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Blossom South's Owner Defends Progress
Rochester, N.Y. - Just a few weeks after he became the new owner of the troubled Blossom South facility, in the summer of 2011, Israel Segal gave his business office manager a dollar. Dionne Freida, who had been in the position for nine years, didn't know what to make of it.
"It's for a soda," Segal told her.
Freida still didn't understand. After all, Segal owned the place. If he wanted to grab a can of soda from the kitchen, well, it was up to him.
"I don't take anything from this facility," Segal told her. "Not until everything is paid off. Not until there are no debts. I come last."
Two years later, Freida still remembers that moment vividly.
"That sent a message," Freida said. "He has made important changes, even though it hasn't been easy. He leads by example, and he expects us to follow."
But that hasn't stopped Segal from running into trouble with the state and federal governments. In August, Blossom South asked a judge to step in to stop the government from blocking federal funding (primarily Medicaid for Blossom South residents). A judge agreed, and now Segal will have his chance to show the court that Blossom South is making significant progress.
If he loses in court, the federal government could initiate the closure of the facility. So Segal is preparing to make his case that Blossom South has a plan to continue improving. For example, when Segal arrived, Blossom South had one Registered Nurse on staff. Today, Blossom South employs six RNs and multiple LPNs. Segal says he's been able to attract more doctors and physicians willing to come provide daily medical care on-site.
In 2011, Blossom South had 92 residents, or 57% capacity. Today that number has climbed to 120, or 75%. Segal says that change has helped Blossom South stabilize financially.
"The day I walked in -- I still remember it well -- people came up to me and said, 'Get me out of here,'" Segal said. "We don't hear that anymore. We're growing."
"I think it's a really nice facility," said Kenny Teeple, a resident since 2011. "I can't imagine a better staff."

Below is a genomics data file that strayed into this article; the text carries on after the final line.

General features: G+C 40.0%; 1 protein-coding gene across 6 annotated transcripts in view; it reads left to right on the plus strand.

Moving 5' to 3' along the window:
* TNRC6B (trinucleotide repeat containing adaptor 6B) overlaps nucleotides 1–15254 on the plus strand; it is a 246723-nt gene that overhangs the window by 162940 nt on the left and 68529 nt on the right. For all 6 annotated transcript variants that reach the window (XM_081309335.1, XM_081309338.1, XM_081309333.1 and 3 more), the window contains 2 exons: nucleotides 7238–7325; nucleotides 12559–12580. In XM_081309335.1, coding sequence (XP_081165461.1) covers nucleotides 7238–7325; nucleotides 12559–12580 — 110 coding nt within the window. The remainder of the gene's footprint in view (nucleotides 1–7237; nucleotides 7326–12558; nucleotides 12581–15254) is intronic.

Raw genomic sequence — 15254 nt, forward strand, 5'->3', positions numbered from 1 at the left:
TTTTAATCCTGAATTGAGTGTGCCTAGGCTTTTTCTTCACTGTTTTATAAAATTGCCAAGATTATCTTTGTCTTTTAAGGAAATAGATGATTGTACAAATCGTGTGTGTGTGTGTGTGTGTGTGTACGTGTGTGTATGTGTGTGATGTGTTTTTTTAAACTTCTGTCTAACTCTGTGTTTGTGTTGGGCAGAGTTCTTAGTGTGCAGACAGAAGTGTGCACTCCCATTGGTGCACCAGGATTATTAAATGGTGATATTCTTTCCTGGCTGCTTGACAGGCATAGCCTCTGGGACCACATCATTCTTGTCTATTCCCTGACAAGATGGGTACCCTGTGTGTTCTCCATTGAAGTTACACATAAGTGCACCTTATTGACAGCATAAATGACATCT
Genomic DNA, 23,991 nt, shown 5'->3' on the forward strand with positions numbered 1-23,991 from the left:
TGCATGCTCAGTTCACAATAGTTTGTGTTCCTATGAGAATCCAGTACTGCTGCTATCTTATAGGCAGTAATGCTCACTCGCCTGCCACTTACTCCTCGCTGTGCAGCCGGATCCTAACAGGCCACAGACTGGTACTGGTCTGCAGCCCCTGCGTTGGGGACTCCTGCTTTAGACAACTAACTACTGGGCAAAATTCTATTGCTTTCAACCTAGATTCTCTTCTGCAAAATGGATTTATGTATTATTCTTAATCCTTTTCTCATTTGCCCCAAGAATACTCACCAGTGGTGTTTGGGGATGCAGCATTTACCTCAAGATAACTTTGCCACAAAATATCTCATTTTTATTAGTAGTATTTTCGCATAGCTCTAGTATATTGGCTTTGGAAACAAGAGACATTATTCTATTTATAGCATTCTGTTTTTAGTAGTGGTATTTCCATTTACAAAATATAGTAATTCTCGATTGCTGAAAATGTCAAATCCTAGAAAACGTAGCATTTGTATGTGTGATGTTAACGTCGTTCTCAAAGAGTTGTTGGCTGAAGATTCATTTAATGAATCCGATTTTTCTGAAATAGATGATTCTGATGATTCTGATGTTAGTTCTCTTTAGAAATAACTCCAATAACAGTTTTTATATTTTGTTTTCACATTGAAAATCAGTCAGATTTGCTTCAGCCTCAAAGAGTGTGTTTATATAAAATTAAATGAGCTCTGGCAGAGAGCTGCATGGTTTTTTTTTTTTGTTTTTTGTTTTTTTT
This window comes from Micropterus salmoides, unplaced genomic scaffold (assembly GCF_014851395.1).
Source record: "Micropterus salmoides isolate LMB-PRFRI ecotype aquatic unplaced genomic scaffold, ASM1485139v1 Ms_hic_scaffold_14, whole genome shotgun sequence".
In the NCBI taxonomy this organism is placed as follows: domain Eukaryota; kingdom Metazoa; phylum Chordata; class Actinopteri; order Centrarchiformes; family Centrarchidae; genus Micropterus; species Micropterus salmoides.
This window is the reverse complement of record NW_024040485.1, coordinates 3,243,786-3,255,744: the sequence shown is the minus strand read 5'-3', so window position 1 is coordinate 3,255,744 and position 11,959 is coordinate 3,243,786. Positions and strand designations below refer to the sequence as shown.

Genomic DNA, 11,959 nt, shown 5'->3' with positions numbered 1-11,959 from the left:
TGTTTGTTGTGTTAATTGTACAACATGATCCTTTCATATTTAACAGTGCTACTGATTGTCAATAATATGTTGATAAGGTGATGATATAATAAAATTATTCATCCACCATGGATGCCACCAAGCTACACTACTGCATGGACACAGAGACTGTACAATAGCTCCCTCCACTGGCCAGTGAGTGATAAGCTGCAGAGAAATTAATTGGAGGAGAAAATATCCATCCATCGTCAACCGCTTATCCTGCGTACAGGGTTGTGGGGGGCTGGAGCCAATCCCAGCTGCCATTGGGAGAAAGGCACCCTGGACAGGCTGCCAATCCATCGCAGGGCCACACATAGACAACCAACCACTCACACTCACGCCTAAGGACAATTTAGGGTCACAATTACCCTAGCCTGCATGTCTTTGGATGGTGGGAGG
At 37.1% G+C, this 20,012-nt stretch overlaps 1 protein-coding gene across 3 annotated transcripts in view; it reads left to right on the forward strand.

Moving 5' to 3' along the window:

Alana Russell, the Ombudsman Program Director for Lifespan, told 13WHAM News that weekly monitoring of Blossom South has found consistent points of concern. For example, Russell said that resident complaints have not dropped in the two years since Segal took over. "We are absolutely seeing complaints," Russell said. "There has never been a lull. It's a significant issue." Lifespan's role is not to regulate, but to advocate for patients who have concerns.
"If they're hearing complaints, they're not relaying those complaints to us," Segal replied. "My experience is that our residents are well cared for. They're happy."
Russell added, "To be fair, there are residents at Blossom South who are satisfied. But we get complaints about quality of care, respect, and dignity. I don't want to get into a battle over this facility. I just care about whether residents get appropriate care."
The state and federal inspections have happened at regular intervals at Blossom South, and in August an inspection found 20 violations. Some were minor; some were considered serious. One violation described improper distribution of medication.
Segal says his staff is trained to correct any problems quickly. Freida, the business manager, worries that Blossom South is being held to an unrealistic standard. "Of course we're going to have some issues, because we have residents that are harder to take care of," Freida said. "But I've seen things improve. The staff has responded. The building is better. Everyone cares."
"Every single nursing home facility has complaints," Russell explained. "It's fair to say that we're not going to see a facility with no complaints. We're just trying to get to a better overall standard of care."
Then there is the question of what happens to Blossom South residents if the facility is forced to close. 120 people live at Blossom South, and they suffer from a range of health issues; many are obese; some struggle with mental illness. Segal is direct about the plight his residents face.
"Our residents have the greatest challenges, and let's face it: Other nursing homes have rejected many of them," Segal said. "We know it. There are other nursing homes with beds available, but they decline to take residents who end up coming to Blossom South. What happens to them? We give them a high level of care that other facilities are not prepared to deliver."
"I would disagree with that," Russell responded. "There are many other facilities that exist. There are absolutely places for those residents to go."
But those nursing homes are not obligated to accept residents from Blossom South. "That is true," Russell said. "I'll give (Segal) that. We understand these are hard cases."
Segal feels that the government's actions are slowing the momentum of a facility finally working to shed its rough reputation. Russell appreciates his commitment, but she can't overlook the complaints her monitors encounter.
"The best case scenario is for Blossom South to remain open and to offer improved care for all residents," she said. "No one is rooting for the facility to close. But we've heard a lot of talk, and now everyone wants to see action."